TotalEnergies appoints human rights expert to assess humanitarian situation for Mozambique LNG restart

Chairman and CEO of TotalEnergies, Patrick Pouyanné, has visited the Cabo Delgado province of Mozambique, where the Mozambique LNG project is located, to review the security and humanitarian situation.

Archive; Courtesy of TotalEnergies

On 2 February, TotalEnergies informed that Pouyanné visited the Afungi industrial site, the resettlement village of Quitunda, the towns of Palma and Mocimboa da Praia and met with President Filipe Nyusi to discuss the security and humanitarian situation in Cabo Delgado province.

During this visit, Patrick Pouyanné said he appointed Jean-Christophe Rufin, an expert in humanitarian action and human rights, with an independent mission to assess the humanitarian situation in Cabo Delgado province.

According to the French energy major, this mission will also evaluate the actions taken by Mozambique LNG and will propose any additional actions to be implemented, if required.

The report of this mission is expected to be delivered at the end of February and its conclusions will be shared with all Mozambique LNG’s partners, who shall decide whether the conditions are met for resuming project activities.

To remind, on 26 April 26 2021, considering the evolution of the security situation in the north of Cabo Delgado province, Mozambique LNG decided to withdraw all project personnel from the Afungi site. This situation also led the Mozambique LNG project partners to declare force majeure.

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“Since 2021, the situation in Cabo Delgado province has improved significantly, thanks in particular to the support provided by the African countries that committed themselves to restore peace and security”, said Patrick Pouyanné.

“The lifting of the force majeure and the resumption of activities at the Mozambique LNG project site require, in particular the restoration of security in the region, the resumption of public services and the return to normal life for the people of the region. The mission entrusted to Jean-Christophe Rufin should enable Mozambique LNG’s partners to assess whether the current situation allows for a resumption of activities while respecting human rights.”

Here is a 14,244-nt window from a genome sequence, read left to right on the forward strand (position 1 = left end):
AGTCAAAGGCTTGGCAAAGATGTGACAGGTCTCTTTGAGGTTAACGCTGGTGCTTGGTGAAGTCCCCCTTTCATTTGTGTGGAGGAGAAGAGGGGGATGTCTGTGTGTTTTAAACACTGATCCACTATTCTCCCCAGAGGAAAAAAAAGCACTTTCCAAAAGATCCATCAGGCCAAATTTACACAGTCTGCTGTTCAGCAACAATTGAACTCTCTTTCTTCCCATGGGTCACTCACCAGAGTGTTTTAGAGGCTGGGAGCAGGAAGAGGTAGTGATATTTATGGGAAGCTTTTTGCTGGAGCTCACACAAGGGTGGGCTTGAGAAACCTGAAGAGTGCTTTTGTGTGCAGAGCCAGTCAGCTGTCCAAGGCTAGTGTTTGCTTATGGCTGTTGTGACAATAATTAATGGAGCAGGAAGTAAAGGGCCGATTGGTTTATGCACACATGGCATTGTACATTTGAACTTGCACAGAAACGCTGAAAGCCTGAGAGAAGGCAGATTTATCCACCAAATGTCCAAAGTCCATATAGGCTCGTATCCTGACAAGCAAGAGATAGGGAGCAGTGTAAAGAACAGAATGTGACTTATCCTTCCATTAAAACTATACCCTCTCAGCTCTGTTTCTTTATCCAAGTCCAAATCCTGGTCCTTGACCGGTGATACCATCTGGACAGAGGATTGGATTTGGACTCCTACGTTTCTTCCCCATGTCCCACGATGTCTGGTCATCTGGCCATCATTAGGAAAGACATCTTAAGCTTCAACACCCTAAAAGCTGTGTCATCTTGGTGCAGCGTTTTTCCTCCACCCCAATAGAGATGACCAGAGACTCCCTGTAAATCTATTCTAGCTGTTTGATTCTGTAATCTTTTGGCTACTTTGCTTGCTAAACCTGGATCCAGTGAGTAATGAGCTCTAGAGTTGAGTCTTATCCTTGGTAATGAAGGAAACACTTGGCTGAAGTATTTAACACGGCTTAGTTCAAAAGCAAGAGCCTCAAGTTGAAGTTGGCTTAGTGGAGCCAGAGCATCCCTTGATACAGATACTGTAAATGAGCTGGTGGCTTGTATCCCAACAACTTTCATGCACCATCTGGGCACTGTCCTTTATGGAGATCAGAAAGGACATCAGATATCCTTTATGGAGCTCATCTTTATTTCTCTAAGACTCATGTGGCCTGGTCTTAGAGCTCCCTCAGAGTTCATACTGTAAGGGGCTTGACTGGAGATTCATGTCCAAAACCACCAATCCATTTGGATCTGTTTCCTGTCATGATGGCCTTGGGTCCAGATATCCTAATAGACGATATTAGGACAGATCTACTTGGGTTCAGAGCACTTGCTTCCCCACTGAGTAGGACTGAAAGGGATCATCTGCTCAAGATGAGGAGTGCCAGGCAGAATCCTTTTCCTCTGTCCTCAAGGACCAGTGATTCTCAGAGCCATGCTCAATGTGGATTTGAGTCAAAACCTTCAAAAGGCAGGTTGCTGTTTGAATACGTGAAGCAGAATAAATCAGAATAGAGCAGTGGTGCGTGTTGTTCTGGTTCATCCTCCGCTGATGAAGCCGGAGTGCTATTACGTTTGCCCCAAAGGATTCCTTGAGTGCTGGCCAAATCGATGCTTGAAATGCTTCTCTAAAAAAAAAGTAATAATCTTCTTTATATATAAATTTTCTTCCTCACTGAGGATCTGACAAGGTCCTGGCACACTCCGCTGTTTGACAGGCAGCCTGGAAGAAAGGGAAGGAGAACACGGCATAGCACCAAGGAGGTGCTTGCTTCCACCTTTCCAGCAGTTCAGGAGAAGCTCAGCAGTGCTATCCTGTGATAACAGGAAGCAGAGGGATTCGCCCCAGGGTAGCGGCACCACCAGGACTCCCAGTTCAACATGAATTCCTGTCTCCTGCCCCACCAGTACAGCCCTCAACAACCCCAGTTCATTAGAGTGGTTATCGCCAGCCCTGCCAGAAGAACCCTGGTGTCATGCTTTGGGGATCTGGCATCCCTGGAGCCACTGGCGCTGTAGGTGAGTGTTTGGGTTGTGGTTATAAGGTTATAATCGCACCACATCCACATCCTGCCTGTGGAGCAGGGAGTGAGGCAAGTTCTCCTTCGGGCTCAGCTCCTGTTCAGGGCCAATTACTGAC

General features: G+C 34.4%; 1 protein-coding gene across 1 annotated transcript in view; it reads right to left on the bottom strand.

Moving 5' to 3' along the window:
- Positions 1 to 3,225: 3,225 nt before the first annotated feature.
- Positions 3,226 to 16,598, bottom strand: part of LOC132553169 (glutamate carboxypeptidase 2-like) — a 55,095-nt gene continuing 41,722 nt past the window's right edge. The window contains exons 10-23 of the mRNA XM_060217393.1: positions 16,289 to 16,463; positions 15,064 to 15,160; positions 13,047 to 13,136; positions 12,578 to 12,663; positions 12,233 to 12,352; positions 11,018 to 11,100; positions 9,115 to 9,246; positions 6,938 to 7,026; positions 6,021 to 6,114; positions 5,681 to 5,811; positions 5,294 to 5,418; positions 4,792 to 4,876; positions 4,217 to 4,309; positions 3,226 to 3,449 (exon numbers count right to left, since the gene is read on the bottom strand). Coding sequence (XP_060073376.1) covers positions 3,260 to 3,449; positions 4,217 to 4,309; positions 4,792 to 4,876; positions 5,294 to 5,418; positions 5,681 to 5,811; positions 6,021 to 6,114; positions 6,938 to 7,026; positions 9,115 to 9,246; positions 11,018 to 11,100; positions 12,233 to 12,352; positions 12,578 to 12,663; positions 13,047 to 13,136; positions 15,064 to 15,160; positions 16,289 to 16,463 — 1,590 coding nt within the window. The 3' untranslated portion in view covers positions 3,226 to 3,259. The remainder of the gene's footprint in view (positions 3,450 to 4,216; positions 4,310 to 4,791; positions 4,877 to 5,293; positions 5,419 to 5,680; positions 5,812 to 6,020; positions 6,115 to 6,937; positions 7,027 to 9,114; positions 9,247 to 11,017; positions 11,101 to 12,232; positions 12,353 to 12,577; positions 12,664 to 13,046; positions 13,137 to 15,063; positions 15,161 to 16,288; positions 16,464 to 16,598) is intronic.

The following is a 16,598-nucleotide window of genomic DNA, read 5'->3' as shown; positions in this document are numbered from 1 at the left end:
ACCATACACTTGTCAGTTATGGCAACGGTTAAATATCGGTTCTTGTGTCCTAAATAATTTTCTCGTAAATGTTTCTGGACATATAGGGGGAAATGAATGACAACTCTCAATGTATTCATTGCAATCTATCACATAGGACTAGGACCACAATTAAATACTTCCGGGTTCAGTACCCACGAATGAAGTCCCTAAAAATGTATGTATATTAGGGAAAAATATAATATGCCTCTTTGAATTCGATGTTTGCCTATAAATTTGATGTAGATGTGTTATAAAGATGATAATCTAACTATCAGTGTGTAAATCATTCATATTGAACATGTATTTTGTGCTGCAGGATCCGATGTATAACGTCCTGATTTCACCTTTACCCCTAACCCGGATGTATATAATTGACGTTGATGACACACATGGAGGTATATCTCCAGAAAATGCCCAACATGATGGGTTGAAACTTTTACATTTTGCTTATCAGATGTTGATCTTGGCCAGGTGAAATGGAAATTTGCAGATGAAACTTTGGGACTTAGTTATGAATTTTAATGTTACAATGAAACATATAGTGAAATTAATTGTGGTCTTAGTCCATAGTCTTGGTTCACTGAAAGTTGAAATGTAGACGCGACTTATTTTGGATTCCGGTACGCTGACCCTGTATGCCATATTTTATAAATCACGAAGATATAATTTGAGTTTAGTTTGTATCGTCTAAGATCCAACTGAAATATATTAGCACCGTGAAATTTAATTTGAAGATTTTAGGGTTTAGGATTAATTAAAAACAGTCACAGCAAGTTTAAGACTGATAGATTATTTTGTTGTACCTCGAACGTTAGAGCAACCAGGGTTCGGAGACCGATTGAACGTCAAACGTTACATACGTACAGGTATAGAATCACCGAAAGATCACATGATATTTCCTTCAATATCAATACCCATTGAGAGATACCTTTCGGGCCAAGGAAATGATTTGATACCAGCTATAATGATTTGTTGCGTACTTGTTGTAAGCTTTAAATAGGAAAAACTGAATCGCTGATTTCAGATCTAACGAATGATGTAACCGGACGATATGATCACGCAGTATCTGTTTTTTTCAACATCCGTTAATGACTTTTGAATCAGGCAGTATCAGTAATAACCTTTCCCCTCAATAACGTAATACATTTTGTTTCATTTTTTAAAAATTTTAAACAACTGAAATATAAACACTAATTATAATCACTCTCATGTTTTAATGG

Mozambique LNG is the first onshore development of an LNG plant in the country. The project includes the development of the Golfinho and Atum fields located in Offshore Area 1 and the construction of two liquefaction trains with a total capacity of 13,1 million tons per annum (mtpa).

The project is estimated to be worth more than $20 billion. On 6 December 2022, the environmentalist group Friends of the Earth asked the Court of Appeal in London to examine the UK government’s decision to fund the Mozambique LNG project through its export credit agency UK Export Finance (UKEF),  after its judicial review ended up in a legal deadlock in December 2021, when two High Court judges disagreed on the verdict.

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The group argued that financing for the project was permitted after it was incorrectly judged to be compatible with the Paris Agreement and its goal to limit global warming to 1.5 degrees.

However, on 13 January 2023, the London court ruled that the UK government’s funding is lawful, dismissing Friends of the Earth’s appeal.

The environmentalists warned that the total emissions for the new gas field, which their research found would total some 4.5 billion tonnes of greenhouse gases (GHG) over its lifetime – more than the combined annual emissions of all 27 EU countries, were not calculated as part of the government’s approval process or evaluated against global climate goals.

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